What else is down there that will be exposed to freezing temps once you isolate the heat to the rooms above? Water lines? Heat ducts? Even drain lines? When I mentioned the perimeter, yes I was intending to cover those 2' concrete walls and seal up any vents. Essentially what you would be doing is bringing the crawl inside the conditioned space. The temp goes up and those floors feel a lot warmer.

I'll let you read as much is covered in that link.

Bud
 
  #5  
Old 11-12-11, 12:37 PM
J
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For some reason I don't think my reply ever posted.

I've read the article, and it makes sense as far as pushing for why you don't insulate the underside of a sub-floor on a vented crawl space, thus freezing everything that was previously being kept warm by the heat transfer above.

If I'm reading your reply correct, you're basically saying I should seal up the entire crawl space to not allow outside air inside. I've read the article here:
To Block... or Not to Block Crawlspace Vents during the Winter? - Planet Green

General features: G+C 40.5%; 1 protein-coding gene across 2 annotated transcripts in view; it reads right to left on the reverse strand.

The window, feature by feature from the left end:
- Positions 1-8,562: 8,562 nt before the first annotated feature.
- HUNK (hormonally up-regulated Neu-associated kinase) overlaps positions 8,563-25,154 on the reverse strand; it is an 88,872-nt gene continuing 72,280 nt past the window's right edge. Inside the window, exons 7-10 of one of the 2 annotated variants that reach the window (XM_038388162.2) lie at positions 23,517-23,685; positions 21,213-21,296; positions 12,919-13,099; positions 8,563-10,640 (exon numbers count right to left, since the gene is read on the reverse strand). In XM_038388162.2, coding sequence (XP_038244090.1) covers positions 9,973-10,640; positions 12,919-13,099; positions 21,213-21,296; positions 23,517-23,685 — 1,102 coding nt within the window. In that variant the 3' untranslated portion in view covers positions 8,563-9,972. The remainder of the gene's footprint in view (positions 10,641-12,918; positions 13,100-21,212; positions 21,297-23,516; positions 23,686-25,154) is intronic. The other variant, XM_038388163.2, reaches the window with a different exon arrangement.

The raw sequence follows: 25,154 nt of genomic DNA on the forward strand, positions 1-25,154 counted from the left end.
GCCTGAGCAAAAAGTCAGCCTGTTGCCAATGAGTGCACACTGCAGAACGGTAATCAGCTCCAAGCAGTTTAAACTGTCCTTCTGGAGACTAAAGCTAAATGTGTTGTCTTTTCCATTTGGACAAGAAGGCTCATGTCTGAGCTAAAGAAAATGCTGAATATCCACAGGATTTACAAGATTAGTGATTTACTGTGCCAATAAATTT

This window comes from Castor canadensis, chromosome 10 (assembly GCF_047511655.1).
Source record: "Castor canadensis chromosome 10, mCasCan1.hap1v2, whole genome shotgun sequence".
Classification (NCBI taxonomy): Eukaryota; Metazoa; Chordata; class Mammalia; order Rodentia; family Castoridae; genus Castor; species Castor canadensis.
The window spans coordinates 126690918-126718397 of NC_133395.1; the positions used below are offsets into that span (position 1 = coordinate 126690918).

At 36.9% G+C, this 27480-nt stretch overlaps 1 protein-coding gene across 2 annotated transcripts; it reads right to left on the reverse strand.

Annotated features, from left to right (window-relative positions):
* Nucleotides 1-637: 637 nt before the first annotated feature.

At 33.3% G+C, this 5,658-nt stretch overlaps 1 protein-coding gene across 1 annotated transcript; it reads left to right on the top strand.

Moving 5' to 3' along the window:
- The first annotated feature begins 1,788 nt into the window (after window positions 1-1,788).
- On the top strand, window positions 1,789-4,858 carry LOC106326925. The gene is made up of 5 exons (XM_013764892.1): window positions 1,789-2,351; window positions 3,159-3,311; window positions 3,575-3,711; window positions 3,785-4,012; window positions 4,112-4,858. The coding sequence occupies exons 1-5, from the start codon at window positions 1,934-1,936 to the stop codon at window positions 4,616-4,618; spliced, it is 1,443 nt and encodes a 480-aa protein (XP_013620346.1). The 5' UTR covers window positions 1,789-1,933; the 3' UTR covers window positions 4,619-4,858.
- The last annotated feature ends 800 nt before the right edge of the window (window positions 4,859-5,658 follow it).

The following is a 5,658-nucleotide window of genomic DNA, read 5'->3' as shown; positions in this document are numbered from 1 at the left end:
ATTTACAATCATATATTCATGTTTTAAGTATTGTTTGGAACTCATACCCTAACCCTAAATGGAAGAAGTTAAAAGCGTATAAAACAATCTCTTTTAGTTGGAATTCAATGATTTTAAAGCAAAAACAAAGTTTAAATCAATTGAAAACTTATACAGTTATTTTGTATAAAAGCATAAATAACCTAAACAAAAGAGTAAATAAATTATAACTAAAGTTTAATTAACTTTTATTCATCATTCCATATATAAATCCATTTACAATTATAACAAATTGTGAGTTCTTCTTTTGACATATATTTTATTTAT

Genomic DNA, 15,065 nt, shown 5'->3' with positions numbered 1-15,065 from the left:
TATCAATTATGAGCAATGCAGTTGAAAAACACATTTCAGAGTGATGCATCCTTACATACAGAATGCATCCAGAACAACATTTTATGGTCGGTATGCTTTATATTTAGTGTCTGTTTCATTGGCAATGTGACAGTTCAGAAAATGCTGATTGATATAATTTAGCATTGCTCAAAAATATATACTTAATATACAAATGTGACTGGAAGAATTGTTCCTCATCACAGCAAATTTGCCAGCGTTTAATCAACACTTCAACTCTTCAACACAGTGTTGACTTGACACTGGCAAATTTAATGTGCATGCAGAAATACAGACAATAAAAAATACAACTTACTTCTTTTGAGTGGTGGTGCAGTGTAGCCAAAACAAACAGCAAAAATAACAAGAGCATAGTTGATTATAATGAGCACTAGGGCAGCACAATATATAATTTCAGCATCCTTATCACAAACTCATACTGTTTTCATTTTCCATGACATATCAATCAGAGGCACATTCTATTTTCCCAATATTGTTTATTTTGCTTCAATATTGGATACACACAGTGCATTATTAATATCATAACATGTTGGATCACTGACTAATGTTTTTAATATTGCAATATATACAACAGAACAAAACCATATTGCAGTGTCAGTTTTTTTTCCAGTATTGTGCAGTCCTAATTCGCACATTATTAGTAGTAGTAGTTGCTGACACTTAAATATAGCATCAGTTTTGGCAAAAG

This says that you shouldn't close off the vents if you have a dirt floor in your crawl space (which I do, it is just covered with poly to crawl around on). It implies that it is code for most homes because you don't want the "breathing" of the house in to let hot air rise and pull in the bad air out of the dirt up into the house. Not sure if that is just an opinion by the article author and many expert now disagree. But I wanted to confirm.

They hit my issue on the head in their "Option 4" in that article. They say to caulk/foam around the upper edges of the perimeter and keep the most obvious leaks from coming in around the molding against the walls. Then to close vents in winter and summer. That makes sense, but still allowing cold air to be right beneath my uninsulated wood floor, which just seems like it will still be cold.

So I wanted to run that by you, are they just being overly cautious on the completely closing off the crawl space and making it a conditioned space thing? Do you recommend that route? Because I agree that I think it might be the best bang for the buck to simply go around the 24" perimeter and insulate it with radiated foam boards or something like that to keep any air from coming in, just afraid of why the builders would have put vents in in the first place if it makes it so inefficient.